I could quote dozens of lengthy passages from this book which almost made me shiver when I read them from the sheer life-tested insight distilled into so few words. But I'm not going to, because what you need to do is go and get this book, right now (see below for an electronic edition), and drop whatever you're doing and read it cover to cover. I have had several wise people counsel me to do the same over the years and, for whatever reason, never seemed to find the time. How I wish I had read this book before I embarked upon my career in business, and how much comfort and confidence it would have given me upon reaching the difficult point where a business has outgrown the capabilities and interests of its founders.

An excellent Kindle edition is available.

Posted at 23:22 Permalink

Friday, July 8, 2011

Reading List: Demonic

Coulter, Ann. Demonic. New York: Crown Forum, 2011. ISBN 978-0-307-35348-1.
The author has a well-deserved reputation as thriving on controversy and not hesitating to incite her intellectual adversaries to paroxysms of spittle-spewing rage by patiently demonstrating their hypocrisy and irrationality. In the present volume, we have something substantially different from Coulter's earlier work. Drawing upon Gustave Le Bon's 1895 classic The Crowd, Coulter traces the behaviour of mobs and their influence upon societies and history from classical times to the present day.

The leaders of the American revolution and founders of the American republic were steeped in the history of mob behaviour in ancient Greece and Rome, and how it ultimately led to the downfall of consensual self-government in both of these polities. They were acutely aware that many of their contemporaries, in particular Montesquieu, argued that self-governance was not possible on a scale larger than that of a city-state. The structure devised for the new republic in North America was deliberately crafted to channel the enthusiasms of the citizenry into considered actions by a distributed set of institutions which set ambition against ambition in the interest of stability, protection of individual liberty, and defence of civil society against the will of a moment's majority.

By contrast to the American Secession from the British Empire (I deem it a secession since the main issue at dispute was the sovereignty of the King and Parliament over the colonies—after the conclusion of the conflict, the newly-independent colonies continued to govern themselves much as before, under the tradition of English common law), the French Revolution a few years later was a mob unleashed against the institutions of a society. In two well crafted chapters Coulter sketches the tragic and tawdry history of that episode which is often known to people today only from romantic accounts which elide the absurdity, collective insanity, and rivers of blood occasioned by the actual events. (For more details, see Citizens [October 2004], which is cited here as a source.)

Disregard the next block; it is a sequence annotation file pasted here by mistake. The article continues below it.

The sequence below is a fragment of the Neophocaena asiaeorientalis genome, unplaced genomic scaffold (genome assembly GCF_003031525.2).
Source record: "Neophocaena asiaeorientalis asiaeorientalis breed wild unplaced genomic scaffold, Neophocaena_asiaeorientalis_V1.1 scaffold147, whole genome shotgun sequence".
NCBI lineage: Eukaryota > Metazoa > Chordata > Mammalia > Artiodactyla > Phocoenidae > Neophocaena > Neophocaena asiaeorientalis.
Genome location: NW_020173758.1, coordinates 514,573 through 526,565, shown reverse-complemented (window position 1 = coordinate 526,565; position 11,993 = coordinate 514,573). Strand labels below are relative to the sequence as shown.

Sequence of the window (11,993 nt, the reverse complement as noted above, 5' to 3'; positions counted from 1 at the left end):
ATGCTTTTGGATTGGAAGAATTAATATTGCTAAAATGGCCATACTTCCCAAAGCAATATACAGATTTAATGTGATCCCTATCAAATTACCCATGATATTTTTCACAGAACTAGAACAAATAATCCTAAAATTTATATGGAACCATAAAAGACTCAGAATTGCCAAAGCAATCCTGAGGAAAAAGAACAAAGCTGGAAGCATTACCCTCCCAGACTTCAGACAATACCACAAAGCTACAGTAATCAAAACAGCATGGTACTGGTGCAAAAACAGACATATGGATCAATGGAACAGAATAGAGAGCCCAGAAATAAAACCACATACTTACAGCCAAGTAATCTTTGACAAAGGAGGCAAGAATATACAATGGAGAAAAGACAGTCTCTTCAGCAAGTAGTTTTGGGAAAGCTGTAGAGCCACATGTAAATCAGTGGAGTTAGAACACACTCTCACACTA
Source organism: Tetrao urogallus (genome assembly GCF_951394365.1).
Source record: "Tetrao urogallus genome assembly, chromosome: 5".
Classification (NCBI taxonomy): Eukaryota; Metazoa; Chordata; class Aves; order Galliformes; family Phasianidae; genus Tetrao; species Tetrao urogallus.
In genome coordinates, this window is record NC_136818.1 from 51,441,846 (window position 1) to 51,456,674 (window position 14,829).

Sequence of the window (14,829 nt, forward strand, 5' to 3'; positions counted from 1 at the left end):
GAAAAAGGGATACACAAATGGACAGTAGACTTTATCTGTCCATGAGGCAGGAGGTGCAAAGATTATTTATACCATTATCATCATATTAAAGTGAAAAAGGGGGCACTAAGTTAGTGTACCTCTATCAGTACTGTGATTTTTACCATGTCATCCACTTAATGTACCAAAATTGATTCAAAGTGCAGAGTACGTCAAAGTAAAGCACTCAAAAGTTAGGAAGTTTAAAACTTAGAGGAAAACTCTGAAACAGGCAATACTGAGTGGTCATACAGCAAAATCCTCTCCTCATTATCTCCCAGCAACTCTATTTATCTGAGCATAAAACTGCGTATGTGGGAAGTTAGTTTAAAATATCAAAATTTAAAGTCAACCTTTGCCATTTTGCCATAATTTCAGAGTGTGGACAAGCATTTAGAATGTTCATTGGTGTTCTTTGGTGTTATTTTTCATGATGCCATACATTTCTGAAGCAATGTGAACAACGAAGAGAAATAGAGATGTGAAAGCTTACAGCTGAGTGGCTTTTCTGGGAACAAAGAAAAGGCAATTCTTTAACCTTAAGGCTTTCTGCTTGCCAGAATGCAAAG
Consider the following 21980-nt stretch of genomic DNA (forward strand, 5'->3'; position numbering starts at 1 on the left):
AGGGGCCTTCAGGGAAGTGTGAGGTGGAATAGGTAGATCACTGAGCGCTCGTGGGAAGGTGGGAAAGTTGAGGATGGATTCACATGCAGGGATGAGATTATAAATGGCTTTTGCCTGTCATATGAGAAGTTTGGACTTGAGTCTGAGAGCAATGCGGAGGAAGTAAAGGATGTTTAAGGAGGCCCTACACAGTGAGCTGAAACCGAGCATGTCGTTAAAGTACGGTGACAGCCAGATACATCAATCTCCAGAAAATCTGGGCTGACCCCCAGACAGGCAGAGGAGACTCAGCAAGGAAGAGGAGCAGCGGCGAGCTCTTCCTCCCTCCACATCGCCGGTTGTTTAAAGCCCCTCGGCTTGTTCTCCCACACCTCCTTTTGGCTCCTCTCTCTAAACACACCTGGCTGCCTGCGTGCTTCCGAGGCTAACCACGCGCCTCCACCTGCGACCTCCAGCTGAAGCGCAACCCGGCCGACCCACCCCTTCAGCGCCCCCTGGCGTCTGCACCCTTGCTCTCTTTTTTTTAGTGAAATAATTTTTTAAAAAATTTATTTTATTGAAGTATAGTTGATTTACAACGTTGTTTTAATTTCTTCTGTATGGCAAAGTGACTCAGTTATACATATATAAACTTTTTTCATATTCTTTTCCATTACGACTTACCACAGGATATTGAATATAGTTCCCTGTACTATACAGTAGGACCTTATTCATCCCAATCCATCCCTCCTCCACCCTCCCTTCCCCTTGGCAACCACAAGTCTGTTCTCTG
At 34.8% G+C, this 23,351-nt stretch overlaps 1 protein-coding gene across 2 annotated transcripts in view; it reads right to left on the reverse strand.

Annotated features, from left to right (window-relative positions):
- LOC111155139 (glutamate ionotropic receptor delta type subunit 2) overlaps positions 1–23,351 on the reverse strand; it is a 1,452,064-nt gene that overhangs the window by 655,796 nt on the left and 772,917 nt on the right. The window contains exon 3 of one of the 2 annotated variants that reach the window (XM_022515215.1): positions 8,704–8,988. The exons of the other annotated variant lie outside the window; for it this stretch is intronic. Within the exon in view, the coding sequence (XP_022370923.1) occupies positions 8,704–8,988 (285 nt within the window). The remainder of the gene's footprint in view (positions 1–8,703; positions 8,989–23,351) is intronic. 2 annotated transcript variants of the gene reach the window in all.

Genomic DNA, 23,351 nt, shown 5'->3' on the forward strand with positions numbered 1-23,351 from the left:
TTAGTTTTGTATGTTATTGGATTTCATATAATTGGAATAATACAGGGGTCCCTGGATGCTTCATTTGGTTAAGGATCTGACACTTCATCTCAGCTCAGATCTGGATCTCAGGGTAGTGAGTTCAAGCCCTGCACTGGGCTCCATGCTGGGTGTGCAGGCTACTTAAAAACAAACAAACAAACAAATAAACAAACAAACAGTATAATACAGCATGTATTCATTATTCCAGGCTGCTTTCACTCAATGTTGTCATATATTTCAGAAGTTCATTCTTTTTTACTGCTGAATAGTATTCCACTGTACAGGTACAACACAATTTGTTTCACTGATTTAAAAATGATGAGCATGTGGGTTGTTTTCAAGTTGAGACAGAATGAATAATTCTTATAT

The French Revolution was the prototype of all the mob revolutions which followed. Whether they called themselves Bolsheviks, Nazis, Maoists, or Khmer Rouge, their goal was to create heaven on Earth and if the flawed humans they hoped to forge into their bright shining utopia were unworthy, well then certainly killing off enough of those recalcitrant dissenters would do the trick.

Bringing this home to America, Coulter argues that although mob politics is hardly new to America, for the first time it is approaching a tipping point in having a near majority which pays no Federal income tax and whose net income consists of transfer payments from others. Further, the mob is embodied in an institution, the Democratic party, which, with its enablers in the legacy media, academia, labour unions, ethnic grievance groups, and other constituencies, is not only able to turn out the vote but also to bring mobs into the street whenever it doesn't get its way through the institutions of self-governance. As the (bare) majority of productive citizens attempt to stem the slide into the abyss, they will be pitted against the mob, aroused by the Democrat political apparatus, supported by the legacy media (which covers up their offences, while accusing orderly citizens defending their rights of imagined crimes), and left undefended by “law enforcement”, which has been captured by “public employee unions” which are an integral part of the mob.

Coulter focuses primarily on the U.S., but the phenomenon she describes is global in scope: one need only see the news from Athens, London, Madrid, Paris, or any number of less visible venues to see the savage beast of the mob baring its teeth against the cowering guardians of civilisation. Until decent, productive people who, just two generations ago, had the self-confidence not only to assume the progress to which they were the heirs would continue into the indefinite future but, just for a lark, go and visit the Moon, see the mob for what it is, the enemy, and deal with it appropriately, the entire heritage of civilisation will remain in peril.

Posted at 23:29 Permalink